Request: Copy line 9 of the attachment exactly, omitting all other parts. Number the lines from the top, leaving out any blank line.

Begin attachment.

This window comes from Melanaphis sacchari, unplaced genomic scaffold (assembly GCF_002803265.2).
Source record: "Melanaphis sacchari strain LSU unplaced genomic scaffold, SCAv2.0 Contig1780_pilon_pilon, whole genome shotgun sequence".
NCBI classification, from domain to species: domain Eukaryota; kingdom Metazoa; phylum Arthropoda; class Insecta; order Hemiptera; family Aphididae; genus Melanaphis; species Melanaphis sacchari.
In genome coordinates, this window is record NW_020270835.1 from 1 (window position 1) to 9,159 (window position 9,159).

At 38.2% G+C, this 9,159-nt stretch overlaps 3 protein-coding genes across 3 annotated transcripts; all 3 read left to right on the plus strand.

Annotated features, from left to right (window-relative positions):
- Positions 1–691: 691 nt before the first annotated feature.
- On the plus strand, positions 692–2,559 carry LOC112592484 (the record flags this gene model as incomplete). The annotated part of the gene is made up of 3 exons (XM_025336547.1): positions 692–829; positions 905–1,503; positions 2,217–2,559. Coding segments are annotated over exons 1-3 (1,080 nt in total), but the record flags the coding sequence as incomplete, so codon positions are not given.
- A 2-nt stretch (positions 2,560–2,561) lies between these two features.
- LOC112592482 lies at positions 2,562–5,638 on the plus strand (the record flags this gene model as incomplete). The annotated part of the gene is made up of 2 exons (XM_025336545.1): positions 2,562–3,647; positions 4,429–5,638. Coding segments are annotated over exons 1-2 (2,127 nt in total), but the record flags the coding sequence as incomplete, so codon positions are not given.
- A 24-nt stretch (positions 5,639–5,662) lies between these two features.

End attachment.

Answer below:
- A 2-nt stretch (positions 2,560–2,561) lies between these two features.